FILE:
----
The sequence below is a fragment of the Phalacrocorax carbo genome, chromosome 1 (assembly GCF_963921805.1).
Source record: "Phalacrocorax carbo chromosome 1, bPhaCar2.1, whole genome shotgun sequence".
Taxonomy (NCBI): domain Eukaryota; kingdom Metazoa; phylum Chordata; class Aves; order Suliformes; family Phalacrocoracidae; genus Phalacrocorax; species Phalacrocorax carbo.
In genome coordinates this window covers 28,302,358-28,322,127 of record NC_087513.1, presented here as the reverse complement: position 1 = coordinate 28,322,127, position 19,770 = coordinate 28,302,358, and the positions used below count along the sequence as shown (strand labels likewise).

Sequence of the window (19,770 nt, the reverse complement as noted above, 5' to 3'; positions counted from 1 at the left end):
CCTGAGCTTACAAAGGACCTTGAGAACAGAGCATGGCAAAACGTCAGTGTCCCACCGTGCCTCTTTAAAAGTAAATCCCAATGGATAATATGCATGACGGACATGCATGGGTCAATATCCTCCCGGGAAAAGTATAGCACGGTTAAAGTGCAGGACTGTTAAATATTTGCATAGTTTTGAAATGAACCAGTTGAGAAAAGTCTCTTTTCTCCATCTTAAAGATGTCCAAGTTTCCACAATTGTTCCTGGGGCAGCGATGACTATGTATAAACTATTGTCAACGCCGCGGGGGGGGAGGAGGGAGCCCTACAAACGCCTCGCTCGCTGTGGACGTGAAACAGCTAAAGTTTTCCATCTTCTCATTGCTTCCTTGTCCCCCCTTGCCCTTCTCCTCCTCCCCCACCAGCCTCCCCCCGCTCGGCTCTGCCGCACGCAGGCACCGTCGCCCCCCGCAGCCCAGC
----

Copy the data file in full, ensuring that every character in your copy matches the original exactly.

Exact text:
The sequence below is a fragment of the Phalacrocorax carbo genome, chromosome 1 (assembly GCF_963921805.1).
Source record: "Phalacrocorax carbo chromosome 1, bPhaCar2.1, whole genome shotgun sequence".
Taxonomy (NCBI): domain Eukaryota; kingdom Metazoa; phylum Chordata; class Aves; order Suliformes; family Phalacrocoracidae; genus Phalacrocorax; species Phalacrocorax carbo.
In genome coordinates this window covers 28,302,358-28,322,127 of record NC_087513.1, presented here as the reverse complement: position 1 = coordinate 28,322,127, position 19,770 = coordinate 28,302,358, and the positions used below count along the sequence as shown (strand labels likewise).

Sequence of the window (19,770 nt, the reverse complement as noted above, 5' to 3'; positions counted from 1 at the left end):
CCTGAGCTTACAAAGGACCTTGAGAACAGAGCATGGCAAAACGTCAGTGTCCCACCGTGCCTCTTTAAAAGTAAATCCCAATGGATAATATGCATGACGGACATGCATGGGTCAATATCCTCCCGGGAAAAGTATAGCACGGTTAAAGTGCAGGACTGTTAAATATTTGCATAGTTTTGAAATGAACCAGTTGAGAAAAGTCTCTTTTCTCCATCTTAAAGATGTCCAAGTTTCCACAATTGTTCCTGGGGCAGCGATGACTATGTATAAACTATTGTCAACGCCGCGGGGGGGGAGGAGGGAGCCCTACAAACGCCTCGCTCGCTGTGGACGTGAAACAGCTAAAGTTTTCCATCTTCTCATTGCTTCCTTGTCCCCCCTTGCCCTTCTCCTCCTCCCCCACCAGCCTCCCCCCGCTCGGCTCTGCCGCACGCAGGCACCGTCGCCCCCCGCAGCCCAGC